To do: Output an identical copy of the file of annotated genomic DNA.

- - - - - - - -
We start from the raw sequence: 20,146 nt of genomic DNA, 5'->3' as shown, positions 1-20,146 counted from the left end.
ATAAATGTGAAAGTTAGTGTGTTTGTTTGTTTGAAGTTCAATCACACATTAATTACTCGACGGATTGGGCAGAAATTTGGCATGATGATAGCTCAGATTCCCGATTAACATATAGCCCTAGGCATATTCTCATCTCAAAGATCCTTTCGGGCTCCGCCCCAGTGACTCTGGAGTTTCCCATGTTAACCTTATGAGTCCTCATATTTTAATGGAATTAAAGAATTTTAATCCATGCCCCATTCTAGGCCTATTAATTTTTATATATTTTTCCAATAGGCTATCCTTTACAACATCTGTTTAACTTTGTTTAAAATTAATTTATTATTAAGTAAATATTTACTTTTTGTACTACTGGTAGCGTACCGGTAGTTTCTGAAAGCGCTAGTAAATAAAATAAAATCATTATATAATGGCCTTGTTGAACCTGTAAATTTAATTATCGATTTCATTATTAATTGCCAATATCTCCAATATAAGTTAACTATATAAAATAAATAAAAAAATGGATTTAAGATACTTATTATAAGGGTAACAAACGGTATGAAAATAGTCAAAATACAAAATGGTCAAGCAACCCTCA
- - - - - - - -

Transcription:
We start from the raw sequence: 20,146 nt of genomic DNA, 5'->3' as shown, positions 1-20,146 counted from the left end.
ATAAATGTGAAAGTTAGTGTGTTTGTTTGTTTGAAGTTCAATCACACATTAATTACTCGACGGATTGGGCAGAAATTTGGCATGATGATAGCTCAGATTCCCGATTAACATATAGCCCTAGGCATATTCTCATCTCAAAGATCCTTTCGGGCTCCGCCCCAGTGACTCTGGAGTTTCCCATGTTAACCTTATGAGTCCTCATATTTTAATGGAATTAAAGAATTTTAATCCATGCCCCATTCTAGGCCTATTAATTTTTATATATTTTTCCAATAGGCTATCCTTTACAACATCTGTTTAACTTTGTTTAAAATTAATTTATTATTAAGTAAATATTTACTTTTTGTACTACTGGTAGCGTACCGGTAGTTTCTGAAAGCGCTAGTAAATAAAATAAAATCATTATATAATGGCCTTGTTGAACCTGTAAATTTAATTATCGATTTCATTATTAATTGCCAATATCTCCAATATAAGTTAACTATATAAAATAAATAAAAAAATGGATTTAAGATACTTATTATAAGGGTAACAAACGGTATGAAAATAGTCAAAATACAAAATGGTCAAGCAACCCTCA